Ryonet | #PoweringThePrint
Let’s start by remembering the definition of supplies: Supplies are things that you use to build your product, but are not a direct part of the product. That means that screen printing supplies do not add any “value” to the final product. As a result, a lot of screen printers have the philosophy to buy the cheapest possible products to get the job done.
While this technically isn’t a bad way to look at buying screen printing supplies, you have to be careful not to trip over dollars to save pennies.
Here’s what I mean by that: Even if your screen printing supplies don’t directly add value to the finished product; they DO either add or take away value from the process that directly attributes to both labor costs and how many shirts your operation can print in a given period. And both of those factors mean money and are a big part of calculating profit and pricing your end product appropriately.
That means that buying cheap screen printing supplies can actually lose you money in the long run. And it’s truer for some things, more than others.
Here are two screen printing supplies you should absolutely never buy cheap:
1. Screen tape.
A lot of printers looking for the cheapest option use standard box or masking tape, which saves them about $2-$3 a roll compared to buying low adhesive screen frame tape.
That’s big, right? $2-3 a roll which could end up be a 50% savings! But let’s ask another question: What costs more, time or tape? Let’s make some assumptions and do some calculations.
Using screen tape:
If you are paying $5 for one 55 yard roll of low adhesive screen tape, then you are spending $.03 per foot. For a 20 x 24 inch screen, you need about seven feet of tape to tape off the screen. That means it costs you $.21 to tape one screen. And when you take the tape off, because it’s got a high quality low adhesive, it takes you only one minute. If you are paying an employee $15 an hour that is $.25 cents of labor. So, labor plus tape = $.46 per screen.
Using masking tape:
Now you buy cheap masking tape or box tape and pay only $2.50 for that same roll. Your cost of tape goes down to $.10. Great! But, the quality goes down, and now it takes your employee an extra minute to clean that screen because the tape broke or he has to clean off extra adhesive that’s stuck in the mesh. Calculating that in, labor plus tape = $.60 for that same screen.
2. Screen cleaning chemicals
You can buy some VERY cheap chemicals that get the job done. Sure, they stink, and they aren’t friendly to your printers or to the environment, but who cares about that if they get the job done for less money?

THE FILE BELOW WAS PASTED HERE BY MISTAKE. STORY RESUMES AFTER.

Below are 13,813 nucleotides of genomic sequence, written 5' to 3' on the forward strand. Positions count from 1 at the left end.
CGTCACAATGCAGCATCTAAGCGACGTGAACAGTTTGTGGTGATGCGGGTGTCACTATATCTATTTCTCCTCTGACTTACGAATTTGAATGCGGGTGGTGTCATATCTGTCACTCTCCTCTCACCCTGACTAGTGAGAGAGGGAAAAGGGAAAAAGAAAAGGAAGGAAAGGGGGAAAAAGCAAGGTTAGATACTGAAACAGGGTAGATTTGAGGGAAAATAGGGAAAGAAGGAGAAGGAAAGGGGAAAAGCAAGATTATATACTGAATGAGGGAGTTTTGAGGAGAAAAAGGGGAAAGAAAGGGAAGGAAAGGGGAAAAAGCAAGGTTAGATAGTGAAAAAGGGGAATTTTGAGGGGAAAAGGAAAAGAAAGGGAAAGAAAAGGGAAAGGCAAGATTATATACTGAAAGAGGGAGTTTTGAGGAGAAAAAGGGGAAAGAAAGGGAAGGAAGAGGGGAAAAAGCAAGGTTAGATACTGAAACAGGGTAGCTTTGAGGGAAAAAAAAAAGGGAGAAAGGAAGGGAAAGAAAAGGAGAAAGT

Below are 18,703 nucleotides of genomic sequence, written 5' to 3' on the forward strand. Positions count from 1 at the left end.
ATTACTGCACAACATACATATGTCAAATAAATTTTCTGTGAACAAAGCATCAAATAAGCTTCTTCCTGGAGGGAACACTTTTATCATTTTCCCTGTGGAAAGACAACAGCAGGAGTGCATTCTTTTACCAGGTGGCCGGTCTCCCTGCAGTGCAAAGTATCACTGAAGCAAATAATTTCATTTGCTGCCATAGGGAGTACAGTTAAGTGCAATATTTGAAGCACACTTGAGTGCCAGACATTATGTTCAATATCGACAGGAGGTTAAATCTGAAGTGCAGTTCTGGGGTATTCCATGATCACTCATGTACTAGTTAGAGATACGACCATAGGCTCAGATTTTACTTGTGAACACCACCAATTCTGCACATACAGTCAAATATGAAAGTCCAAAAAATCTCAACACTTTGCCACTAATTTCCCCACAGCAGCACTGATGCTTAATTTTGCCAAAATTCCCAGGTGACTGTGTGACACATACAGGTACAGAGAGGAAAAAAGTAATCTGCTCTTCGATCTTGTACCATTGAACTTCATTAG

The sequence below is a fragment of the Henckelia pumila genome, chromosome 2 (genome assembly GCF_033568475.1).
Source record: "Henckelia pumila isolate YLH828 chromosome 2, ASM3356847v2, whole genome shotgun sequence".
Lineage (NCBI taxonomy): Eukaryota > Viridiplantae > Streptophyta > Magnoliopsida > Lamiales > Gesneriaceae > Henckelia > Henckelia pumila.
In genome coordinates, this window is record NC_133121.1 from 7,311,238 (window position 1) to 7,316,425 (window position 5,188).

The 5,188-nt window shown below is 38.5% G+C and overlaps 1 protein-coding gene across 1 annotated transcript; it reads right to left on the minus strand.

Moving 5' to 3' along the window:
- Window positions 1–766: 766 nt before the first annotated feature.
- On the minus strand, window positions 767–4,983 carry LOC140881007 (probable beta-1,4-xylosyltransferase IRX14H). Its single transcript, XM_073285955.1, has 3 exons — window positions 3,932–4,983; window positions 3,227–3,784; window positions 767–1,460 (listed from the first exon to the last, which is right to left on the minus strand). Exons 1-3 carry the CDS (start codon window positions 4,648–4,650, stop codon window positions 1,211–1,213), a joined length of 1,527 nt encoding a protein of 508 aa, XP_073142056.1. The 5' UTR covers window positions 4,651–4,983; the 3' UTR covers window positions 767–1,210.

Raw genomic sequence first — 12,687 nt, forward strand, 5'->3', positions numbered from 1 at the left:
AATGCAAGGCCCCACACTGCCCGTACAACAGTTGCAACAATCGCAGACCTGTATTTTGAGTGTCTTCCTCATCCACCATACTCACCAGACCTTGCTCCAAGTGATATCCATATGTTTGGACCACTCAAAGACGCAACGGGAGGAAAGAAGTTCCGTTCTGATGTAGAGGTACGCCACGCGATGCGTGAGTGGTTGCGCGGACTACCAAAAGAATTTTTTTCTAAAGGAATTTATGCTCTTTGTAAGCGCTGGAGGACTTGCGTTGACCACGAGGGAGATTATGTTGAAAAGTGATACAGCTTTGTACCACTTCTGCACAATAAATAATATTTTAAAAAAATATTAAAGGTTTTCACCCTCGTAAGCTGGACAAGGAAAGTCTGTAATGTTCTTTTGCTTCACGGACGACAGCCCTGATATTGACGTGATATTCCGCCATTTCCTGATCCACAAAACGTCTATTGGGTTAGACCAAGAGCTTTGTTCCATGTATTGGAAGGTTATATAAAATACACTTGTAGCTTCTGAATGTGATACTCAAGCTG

Not so fast. Math-time again.
Using cheap chemicals:
Your screen cleaner uses a low cost industrial screen wash, and because it is low cost, it leaves a bit little more residue on the screen, which adds about 30 seconds of extra time per screen to clean off that extra residue. That’s not a big deal on a small scale, but if your printer spends two hours cleaning screens, and each screen takes one minute and thirty seconds to clean, that printer can clean 80 screens in that time.
However, we’re forgetting something. That cheap chemical stinks. So your printer starts to slow down and can now only get about 65 done because they have to take a breathe or get rid of their headache. If you are paying them $15 an hour, then you are spending about $.46 to clean each screen + the cost of chemical which costs you about $20 a gallon and lasts about 100 screens. So, it costs $.66 to clean each screen.
Using green chemicals:
Now lets buy this same employee a non-toxic, eco-friendly high-performing screen wash that costs twice as much, at $40 per gallon. The screen wash takes less buffing because it evaporates faster plus it doesn’t stink so the employee is more productive. Lets say they get 95 screens done in that same 2 hours. Also since your printer is happier and the product works better, they are now getting 120 screens per gallon instead of 100. So the cost of labor is $60/95 = $.315, and the cost of product is $40/120 = $33, which means the cost is $.65 to clean each screen.
Hmm, but that’s pretty much the same amount you may say. Is it really?
With the eco-friendly chemical, at the end of 2 hours, you have an employee that is ready to go to the next task. He feels good about the amount of work he got done, and his head doesn’t hurt. How much more efficient is he going to be at his next task? 30% maybe vs. the employee who has a headache and is reminded how much he hates cleaning screens? Every hour for the rest of the day you will be putting an additional $5 into your efficiency and spending the same amount of money on consumables.
Which one is worth it? The moral of the story is that if you buy better screen printing supplies, you save time. And time is money.
Looking for some quality screen printing supplies? Check out our Sgreen Chemical line, a line of iodine and citrus based chemicals designed with your health in mind. Quality low-adhesive tape is just around the corner as well. We sell a few options depending on your preferences, all of them designed to save your printer time.
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